For men particularly, and especially those who are still young (and 55 is young), it's terribly hard to sit down in a chair and just quit on life, no matter what their bodies are going through. I think we do better when we remember we're partners and not prison wardens.

Only you know your spouse, and if he has dementia or is past the point of reason I guess that's another can of beans, and I can't speak to that, so this isn't one-size-fits-all advice. I know that the driving issue is one of those things that you can't bend on.

By parkinit On 2011.11.19 19:52
This is a tough one and something I have just come to terms with myself lately. I could chase my spouse around all day, worrying about him, or just let him do what he wants to do - not throw in his "man card" as someone so appropriately stated. I did chase him around worrying about him and this made me a nervous wreck. Now he gets out and works in the yard, pulls leaves off the pool cover while unsteady on his feet, and works around a sloping pond. He LOVES to do these things. It makes him feel useful. After fretting and having many heated conversations, I've decided to LET HIM LIVE. My only stipulation now is that when he is working on the slope near our pond, he has to wear a baseball helmet to protect his head. I HATE the thought of him falling, which he has done many times, but I've also resigned myself to the fact that this is how he will probably die - through a fall - yet, he was doing what he enjoyed and not stuck in a chair being "protected." Does this make sense? Again, I've had to work through this over several years, but this is the place where I'm at today, and it is a good one for us - until the next fall.

By cmonge On 2011.11.20 23:38
My husband is 54 and has had PD for 3 years. He can't take any meds because he has had so many side effects. He too is in denial and thinks he can do anything. I just finally gave up and let him do and eat what he wants. It's really all he has at this point. You don't want them to die, but you don't want to spend the days you have fighting with them either. If this is what your husband wants to do, then you can't stop him. I know it's hard but they still want to feel useful and eventually they will realize their limits.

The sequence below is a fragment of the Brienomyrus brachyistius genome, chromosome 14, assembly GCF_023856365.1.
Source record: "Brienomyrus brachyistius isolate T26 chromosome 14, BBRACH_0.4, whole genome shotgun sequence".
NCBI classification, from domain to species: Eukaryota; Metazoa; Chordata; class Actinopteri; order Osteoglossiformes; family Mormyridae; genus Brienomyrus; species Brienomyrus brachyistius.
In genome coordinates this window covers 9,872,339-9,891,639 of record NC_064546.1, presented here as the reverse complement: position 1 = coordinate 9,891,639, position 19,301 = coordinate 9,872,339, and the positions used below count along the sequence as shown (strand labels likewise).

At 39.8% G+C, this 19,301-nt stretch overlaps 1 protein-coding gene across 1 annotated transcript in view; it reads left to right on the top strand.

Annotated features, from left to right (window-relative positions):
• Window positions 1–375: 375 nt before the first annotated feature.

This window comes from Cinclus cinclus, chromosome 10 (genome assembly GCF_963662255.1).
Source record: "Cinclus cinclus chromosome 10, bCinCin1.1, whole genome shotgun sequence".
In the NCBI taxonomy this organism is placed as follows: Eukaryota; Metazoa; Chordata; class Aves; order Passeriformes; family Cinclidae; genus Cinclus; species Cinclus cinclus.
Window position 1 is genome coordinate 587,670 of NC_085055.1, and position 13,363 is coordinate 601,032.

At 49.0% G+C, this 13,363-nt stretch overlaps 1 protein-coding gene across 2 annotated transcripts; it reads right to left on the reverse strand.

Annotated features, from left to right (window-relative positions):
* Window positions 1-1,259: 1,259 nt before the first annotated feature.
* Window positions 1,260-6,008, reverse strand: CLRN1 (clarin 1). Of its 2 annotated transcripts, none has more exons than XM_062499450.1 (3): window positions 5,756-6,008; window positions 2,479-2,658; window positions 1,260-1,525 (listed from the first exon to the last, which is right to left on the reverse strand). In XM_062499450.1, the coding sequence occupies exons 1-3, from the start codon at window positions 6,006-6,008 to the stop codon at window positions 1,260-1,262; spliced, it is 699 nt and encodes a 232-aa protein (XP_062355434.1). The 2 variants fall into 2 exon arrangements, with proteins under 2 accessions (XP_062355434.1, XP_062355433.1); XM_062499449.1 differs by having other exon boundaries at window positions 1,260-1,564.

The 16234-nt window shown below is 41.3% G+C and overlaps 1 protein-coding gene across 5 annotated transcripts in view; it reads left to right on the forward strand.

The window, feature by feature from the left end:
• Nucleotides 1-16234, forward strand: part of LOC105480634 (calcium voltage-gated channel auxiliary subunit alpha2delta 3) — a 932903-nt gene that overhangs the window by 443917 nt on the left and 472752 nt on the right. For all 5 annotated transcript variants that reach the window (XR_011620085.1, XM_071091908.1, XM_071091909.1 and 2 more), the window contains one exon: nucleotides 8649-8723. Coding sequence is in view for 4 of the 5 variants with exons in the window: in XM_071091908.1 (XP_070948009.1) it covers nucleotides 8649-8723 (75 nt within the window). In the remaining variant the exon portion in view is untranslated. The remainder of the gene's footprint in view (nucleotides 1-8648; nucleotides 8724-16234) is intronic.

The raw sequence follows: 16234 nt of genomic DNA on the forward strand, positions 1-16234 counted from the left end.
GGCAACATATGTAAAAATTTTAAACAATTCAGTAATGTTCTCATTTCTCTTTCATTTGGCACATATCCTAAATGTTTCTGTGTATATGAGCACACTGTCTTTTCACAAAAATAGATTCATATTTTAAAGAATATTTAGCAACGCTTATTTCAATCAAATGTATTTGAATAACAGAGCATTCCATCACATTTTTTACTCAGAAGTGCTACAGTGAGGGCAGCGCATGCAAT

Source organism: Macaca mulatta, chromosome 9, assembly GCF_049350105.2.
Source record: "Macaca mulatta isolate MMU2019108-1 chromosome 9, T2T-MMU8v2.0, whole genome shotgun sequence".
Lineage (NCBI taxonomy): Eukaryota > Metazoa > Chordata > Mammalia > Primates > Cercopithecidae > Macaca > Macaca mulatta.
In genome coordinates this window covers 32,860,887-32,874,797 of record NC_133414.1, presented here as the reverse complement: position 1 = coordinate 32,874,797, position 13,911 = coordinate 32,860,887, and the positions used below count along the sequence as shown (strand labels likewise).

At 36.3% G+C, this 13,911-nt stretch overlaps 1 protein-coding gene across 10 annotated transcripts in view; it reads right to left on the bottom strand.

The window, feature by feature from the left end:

By poppadum On 2011.11.26 15:32
Hubby has always been an avid diy man which he used to be good at. Lately he started doing really really dangerous things like using electrical tools right next to an open ground level well which is normally closed with a heavy + a lighter lid. He wanted to use the water from the well to water the garden. He asked a strong friend to remove the heavy lid. To pump the water onto the garden he used an electric pump. Because of his Cardioverter Defibrilator implant he is not allowed to go near electrical things in case his device goes off and gives him an almighty shock, mayby sending him straight into the well. On top of that he has loss of balance. I caught him about 4 inches away from the well, with the water pump working and using a electric saw at the same time. Really shocking when I discovered him in that situation but I realized immediately that I shouldn't panic, wait until he switched the saw off, and then remind him of what his heart specialist said: no electrical tools! He's simply not thought about the Implanted Defibrilator because in the meantime he can only process one thought at the time and that he frightened the life out of me when I saw what situation he was in. I told him I nearly dropped dead with shock and fear and please not to do that anymore because I really cannot handle the stress. He accepted it. I closed the well but rang the strong friend behind hubby's back and asked him to put the heavy lid back on, underneath the lighter lid one I knew there is now no way he can remove it by himself. The endless trying to do what he thinks are useful jobs, is obviously to prove to himself (and others) that he is not useless yet. I'm a pretty good diy-er myself but I have arthritis and although I'm still quite capable of repairing things, it's amazing how many things I "cannot handle anymore due to the arthritis"! All of a sudden our extension leads have lousy plugs which "I cannot get out of the sockets" anymore and could he replace them with plugs which have handles? Not all in one go of course, but it keeps him busy for hours as nowadays it takes him ages to figure it all out (I check them at a later time) and you wouldn't believe "how much help" he's been when the task is completed! And I make sure I tell our friends when hubby is present, stating that otherwise I would have problems each time I had to use the original plug.
It's amazing how many (little things and as simple as possible) tasks he can tackle. Of course he makes a mess of the whole area he's "working" in but at least he still keeps his self worth.
I also have "terrible difficulties" reading instructions for various implements. As he has always been brilliant at figuring out instructions, even translated literally from Chinese of Vietnamese, he reads them to me because "I'm having trouble reading the small print" or "understanding the literal translations".
He seems to be much happier now I'm "getting pretty useless" at diy and he can "take the lead" to keep me on the right track.
It won't last forever of course, but I'll worry about that when the time comes.